Lesson Plan

Wildflowers at Grant- Kohrs Ranch

Wildflowers in the Deer Lodge Valley
Wildflowers in the Deer Lodge Valley

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Grade Level:
Third Grade-Fifth Grade
Subject:
Biology: Plants, Botany
Duration:
3 days
Group Size:
Up to 24 (4-8 breakout groups)
Setting:
in the park
National/State Standards:
Montana Science Content Standard 1, 2, 3
Keywords:
wild flowers, Wild flower, native plants, Montana

Overview

Students will learn about the basic parts of the flower and then go out and observe samples of wildflowers that are found at Grant-Kohrs Ranch.You would need to plan this lesson for late spring when flowers are blooming.  This lesson can be adapted for any area where wildflowers are blooming. 

Objective(s)

  1. Students will aquire the basic understanding of the structure of a flower. 
  2.  Students will locate flower parts on an actual flower.
  3. Students will conduct an observation of flowers in a specific field.
  4. Students will research a flower found within a grid area 
  5. Students will present an oral report on their chosen flower.


Background

The teacher will need to have a basic understanding of flower structure and will need to have pictures of the flowering plants at Grant-Kohrs Ranch. A prior visit to the ranch will be needed to observe the flowers that are in bloom.

 



Materials

Photos of the flowers from Grant-Kohrs Ranch

Digital projector and computer

Teacher produced field guides with the pictures from the ranch

A basic picture of flower structure form a textbook or one found on the Internet.

An actual flower for observation ( tulips, daffodil)

Additional field guides for research

Drawing paper, pencils

Stakes, string, meter sticks for laying grids

Clipboards and paper for recording field information

Camera

Handout with report format



Procedure

 In the classroom:
1. Have the students illustrate their concept of a real flower. Have them label the parts of the flower.
2. Share their individual illustrations. Evaluate student's knowledge of the flower structure.
3. Hand out an illustration of a flower with the basic parts labeled for identification and study.
4. Give the students an overview of the function of the flower parts and how they work together to reproduce.
5. Assign the research project that will be due at the end of the week. A guideline for the assignment will be distributed and discussed.

In the classroom:
 1. Give the students a blank drawing of a flower or an actual flower, and have them label the basic parts.
2. Introduce the Grant-Kohrs Ranch and give a basic overview of its significance. Visit the ranch web site for more information.
 3. Present a slide show of flowers found at Grant-Kohrs Ranch. (A teacher visit to the ranch prior to this presentation would be helpful in determining the flowers that are in bloom in the area you will be visiting.) 
4. Show the students the field guide they will be using on day Day 3. 
 In the classroom:
1. Break the students into groups of 4 before leaving for the site. Explain that students will be constructing a grid area to study the flowers found in the field. The grid will be measured with a meter stick to produce an area of study that is 1 meter by 1 meter square.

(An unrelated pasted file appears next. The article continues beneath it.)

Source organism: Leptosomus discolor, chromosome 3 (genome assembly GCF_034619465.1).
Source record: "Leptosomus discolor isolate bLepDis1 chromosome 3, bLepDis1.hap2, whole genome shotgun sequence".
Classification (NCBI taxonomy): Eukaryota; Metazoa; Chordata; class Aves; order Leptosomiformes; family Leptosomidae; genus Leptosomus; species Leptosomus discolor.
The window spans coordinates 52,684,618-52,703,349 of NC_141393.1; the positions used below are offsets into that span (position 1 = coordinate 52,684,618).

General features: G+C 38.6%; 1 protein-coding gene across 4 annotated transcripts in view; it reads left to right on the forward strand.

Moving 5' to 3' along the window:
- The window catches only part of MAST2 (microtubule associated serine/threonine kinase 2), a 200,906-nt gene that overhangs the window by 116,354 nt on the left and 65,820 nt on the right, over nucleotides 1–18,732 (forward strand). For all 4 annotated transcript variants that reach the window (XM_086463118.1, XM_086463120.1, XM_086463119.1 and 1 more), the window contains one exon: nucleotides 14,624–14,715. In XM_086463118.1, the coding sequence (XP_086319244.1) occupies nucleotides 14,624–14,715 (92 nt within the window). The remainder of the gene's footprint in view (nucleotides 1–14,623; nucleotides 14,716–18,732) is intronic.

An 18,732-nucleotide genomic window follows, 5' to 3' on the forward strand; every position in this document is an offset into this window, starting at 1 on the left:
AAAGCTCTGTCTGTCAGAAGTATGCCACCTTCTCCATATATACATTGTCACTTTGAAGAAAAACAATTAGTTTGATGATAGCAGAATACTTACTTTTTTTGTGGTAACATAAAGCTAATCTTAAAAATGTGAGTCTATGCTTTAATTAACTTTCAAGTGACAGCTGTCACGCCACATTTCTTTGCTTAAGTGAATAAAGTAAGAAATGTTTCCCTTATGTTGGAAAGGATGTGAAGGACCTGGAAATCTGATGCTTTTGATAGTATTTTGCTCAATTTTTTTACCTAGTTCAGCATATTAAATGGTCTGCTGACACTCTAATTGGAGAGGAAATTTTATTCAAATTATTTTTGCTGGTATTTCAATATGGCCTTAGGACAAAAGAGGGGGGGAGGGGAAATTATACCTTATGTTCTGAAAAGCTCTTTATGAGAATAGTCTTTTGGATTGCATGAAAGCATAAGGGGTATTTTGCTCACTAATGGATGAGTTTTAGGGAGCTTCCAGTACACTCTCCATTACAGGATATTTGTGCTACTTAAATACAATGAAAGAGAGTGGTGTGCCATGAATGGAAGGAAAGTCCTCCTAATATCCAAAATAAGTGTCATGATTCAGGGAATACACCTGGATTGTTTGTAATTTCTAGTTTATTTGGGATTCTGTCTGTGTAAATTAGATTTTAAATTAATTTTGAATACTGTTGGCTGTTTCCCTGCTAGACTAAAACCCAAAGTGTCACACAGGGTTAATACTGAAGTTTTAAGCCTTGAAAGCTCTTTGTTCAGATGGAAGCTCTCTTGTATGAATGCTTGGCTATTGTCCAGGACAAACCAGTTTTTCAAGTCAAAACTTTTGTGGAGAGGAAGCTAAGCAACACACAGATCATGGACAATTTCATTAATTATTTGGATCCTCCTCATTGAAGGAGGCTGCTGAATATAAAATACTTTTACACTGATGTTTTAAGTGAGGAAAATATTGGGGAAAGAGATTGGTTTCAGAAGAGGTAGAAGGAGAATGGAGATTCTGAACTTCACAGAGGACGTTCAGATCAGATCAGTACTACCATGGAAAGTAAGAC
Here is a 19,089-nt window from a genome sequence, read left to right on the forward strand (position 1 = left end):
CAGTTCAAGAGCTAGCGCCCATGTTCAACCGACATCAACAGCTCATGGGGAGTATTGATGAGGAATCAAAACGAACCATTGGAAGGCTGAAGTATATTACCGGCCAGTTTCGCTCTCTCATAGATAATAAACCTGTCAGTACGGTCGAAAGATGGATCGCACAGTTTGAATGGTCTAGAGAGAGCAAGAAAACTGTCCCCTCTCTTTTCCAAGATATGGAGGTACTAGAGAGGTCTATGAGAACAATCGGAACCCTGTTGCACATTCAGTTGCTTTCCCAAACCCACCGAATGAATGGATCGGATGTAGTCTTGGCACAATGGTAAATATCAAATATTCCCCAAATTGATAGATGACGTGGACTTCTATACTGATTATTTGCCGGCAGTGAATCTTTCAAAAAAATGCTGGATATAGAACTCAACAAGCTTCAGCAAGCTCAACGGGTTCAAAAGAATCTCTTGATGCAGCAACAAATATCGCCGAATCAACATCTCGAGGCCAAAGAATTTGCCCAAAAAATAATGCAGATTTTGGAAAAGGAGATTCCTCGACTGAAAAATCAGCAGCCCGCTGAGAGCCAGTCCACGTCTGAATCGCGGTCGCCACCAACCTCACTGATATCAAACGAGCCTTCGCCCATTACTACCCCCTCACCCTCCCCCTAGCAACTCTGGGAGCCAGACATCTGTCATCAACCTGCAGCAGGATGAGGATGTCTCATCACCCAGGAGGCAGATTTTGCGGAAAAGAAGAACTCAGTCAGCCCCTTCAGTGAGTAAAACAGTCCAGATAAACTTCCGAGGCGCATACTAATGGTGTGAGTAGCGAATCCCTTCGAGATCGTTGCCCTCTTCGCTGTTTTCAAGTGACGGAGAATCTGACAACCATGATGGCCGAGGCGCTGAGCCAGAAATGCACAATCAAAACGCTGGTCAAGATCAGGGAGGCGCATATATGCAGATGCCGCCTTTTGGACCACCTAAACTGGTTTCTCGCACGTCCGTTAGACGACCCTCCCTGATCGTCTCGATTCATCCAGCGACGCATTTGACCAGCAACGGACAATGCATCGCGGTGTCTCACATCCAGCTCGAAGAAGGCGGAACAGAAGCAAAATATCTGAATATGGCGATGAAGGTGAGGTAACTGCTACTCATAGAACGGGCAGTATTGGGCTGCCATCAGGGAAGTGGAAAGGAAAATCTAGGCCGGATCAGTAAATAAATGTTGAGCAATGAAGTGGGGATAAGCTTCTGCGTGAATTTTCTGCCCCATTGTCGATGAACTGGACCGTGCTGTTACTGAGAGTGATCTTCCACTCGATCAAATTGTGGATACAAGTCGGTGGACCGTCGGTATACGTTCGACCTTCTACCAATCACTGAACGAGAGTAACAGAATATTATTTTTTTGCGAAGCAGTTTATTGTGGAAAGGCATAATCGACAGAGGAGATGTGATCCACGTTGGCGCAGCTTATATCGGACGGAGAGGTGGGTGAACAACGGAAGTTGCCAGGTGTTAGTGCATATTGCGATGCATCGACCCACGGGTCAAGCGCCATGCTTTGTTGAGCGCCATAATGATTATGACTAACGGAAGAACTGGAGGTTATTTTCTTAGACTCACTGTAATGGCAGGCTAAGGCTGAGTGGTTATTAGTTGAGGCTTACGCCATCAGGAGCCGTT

At the ranch:
 2. Have the students choose an area by observing where to place their grid.
3. Use stakes, string, and meter sticks to set up a selected grid area.
 4. Using the teacher produced field guide, have the students list the flowers they find in their grid. Also have them record the name and number of each flower present in the grid.
5. Have the students rotate through the various grids to recognize and distinguish the variety of flowering plants.
6. Have the students sketch and photograph the plant that they will research for their oral presentation at the end of the week.
 7. Remove the grid areas before leaving the field. Make sure the ground is returned to its former condition.

Assessment

The teacher will assess students on their field group participation and their team effort to complete the assignment. The students will also be assessed on their knowledge of flower structure and their oral presentations.

 



Park Connections

Students will become familiar with flowering plants that are present on site at Grant-Kohrs Ranch.



Extensions

Have students construct their own flower presses. Compile a collection of various flowers they found to employ for further study.



Vocabulary

Anther – The upper part or head, of the stamen where the pollen occurs.
Characteristics – Attributes of a given flower.
Corolla – The petals of a flower separate or fused, collectively.
Filament – The stalk supporting the anther on a stamen.
Grant-Kohrs Ranch National Historic Site – A national park located in Deer Lodge, Montana.
Grid- A specifically measured area for researching flowers.
Ovary – Part of the pistil that contains the ovules and will, after fertilization, form a seed-containing fruit.
Petal – The often colorful leaflike parts of the corolla of a flower.
Pistil – The female, seed-producing part of the flower including ovary, ovules, stigma, and style.
Receptacle – The terminal expanded part of the flower stalk supporting the organs of the flower.
Sepal – A segment of the calyx, usually green in color.
Stamen- The male, pollen-producing organ of a flower, composed of a filament and an anther.
Stigma- The part of the pistil or female organ of the flower that receives the pollen.
Style – The stalklike part of the pistil between the ovary and stigma.